Santa Cruz Giants

There are many different ways to explore the Galapagos Islands. Taking a cruise is certainly one of the best ways to cover the most ground, but it’s not always the most cost-effective method. Another option is to stay on one of the  few islands that have accommodation options, exploring other islands by boat through scheduled day trips.

We trended away from the cruise route, as we prefer to explore at our own pace, and opted to stay on the island of Santa Cruz. This is the most developed island and has easy access to the airport at Baltra.


This was more than just a starting off point or a resting place during our time in the Galapagos. Santa Cruz is a must see island of its own.


One of our highlights (though not the main attraction!) was taking a boat tour around Santa Cruz bay. From the water, we watched lazy sea lions resting on rocks covered with marine iguanas and Blue Footed Boobies.

Galapagos Sea Lions and Marine Iguanas

Our tour ended on a rocky beach with Dr. Suess-like cactus trees.


Santa Cruz is filled with unique creatures, as are most of the islands of the archipelago, but it was a certain species of giant tortoise that made Santa Cruz so special.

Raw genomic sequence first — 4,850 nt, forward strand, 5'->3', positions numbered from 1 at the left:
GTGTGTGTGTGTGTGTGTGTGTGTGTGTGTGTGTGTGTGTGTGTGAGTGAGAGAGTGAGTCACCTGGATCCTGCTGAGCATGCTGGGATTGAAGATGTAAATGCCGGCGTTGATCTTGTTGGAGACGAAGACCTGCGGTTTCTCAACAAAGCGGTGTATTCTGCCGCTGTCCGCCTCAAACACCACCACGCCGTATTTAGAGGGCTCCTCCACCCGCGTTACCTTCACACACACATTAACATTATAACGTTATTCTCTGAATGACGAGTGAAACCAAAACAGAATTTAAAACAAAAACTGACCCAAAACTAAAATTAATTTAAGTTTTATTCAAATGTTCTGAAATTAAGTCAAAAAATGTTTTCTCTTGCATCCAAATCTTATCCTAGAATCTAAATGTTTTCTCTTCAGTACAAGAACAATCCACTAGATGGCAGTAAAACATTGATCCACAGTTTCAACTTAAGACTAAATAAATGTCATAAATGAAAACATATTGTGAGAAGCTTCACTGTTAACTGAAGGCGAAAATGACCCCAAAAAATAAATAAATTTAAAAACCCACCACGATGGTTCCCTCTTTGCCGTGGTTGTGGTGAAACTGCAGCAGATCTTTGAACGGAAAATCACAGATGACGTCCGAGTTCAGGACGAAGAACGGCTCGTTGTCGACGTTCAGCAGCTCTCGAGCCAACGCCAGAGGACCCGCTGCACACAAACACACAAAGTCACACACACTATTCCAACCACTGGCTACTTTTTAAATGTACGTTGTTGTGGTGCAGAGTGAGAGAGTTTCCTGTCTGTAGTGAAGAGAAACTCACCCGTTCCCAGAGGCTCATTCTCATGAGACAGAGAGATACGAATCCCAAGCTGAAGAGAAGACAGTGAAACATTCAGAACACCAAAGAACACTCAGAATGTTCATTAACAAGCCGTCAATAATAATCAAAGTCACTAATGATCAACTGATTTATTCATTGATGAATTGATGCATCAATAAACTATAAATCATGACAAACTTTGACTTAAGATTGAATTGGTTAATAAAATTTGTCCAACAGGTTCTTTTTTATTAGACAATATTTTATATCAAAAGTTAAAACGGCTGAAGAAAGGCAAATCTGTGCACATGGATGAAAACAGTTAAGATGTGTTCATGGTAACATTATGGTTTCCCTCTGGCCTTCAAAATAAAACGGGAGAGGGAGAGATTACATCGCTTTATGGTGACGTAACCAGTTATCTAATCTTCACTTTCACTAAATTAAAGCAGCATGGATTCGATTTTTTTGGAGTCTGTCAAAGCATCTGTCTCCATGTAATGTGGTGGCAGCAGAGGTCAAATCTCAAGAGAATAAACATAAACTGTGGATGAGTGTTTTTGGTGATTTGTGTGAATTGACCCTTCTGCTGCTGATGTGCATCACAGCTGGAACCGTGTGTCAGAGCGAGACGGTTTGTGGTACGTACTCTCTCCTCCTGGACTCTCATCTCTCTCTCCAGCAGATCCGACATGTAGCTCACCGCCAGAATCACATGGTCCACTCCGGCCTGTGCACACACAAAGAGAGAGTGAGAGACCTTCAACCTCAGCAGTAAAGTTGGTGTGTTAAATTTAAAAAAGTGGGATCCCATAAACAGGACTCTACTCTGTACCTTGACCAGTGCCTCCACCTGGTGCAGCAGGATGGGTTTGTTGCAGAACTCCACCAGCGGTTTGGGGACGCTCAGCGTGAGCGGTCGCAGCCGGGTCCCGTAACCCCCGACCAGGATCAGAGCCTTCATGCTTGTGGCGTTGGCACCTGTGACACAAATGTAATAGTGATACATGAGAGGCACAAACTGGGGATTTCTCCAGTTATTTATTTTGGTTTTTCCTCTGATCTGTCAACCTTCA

These dinosaurs are found in the highlands of Santa Cruz, where they mosey about munching on grass all day. They can live to be 150+ years old and, like a grumpy old man, want to be left alone, hissing if you get too close. We saw more giant tortoises while visiting other islands, but none compared to the massive creatures that graze the highlands of Santa Cruz.


Just before leaving the Highlands, we stopped for a walk through the lava tunnel located at the entrance of the Giant Tortoise farm. Such an amazing formation to experience, if you don’t mind getting down and dirty, that is! We had to crawl through small passageways to complete this short adventure and left feeling a bit ragged, but giddy.



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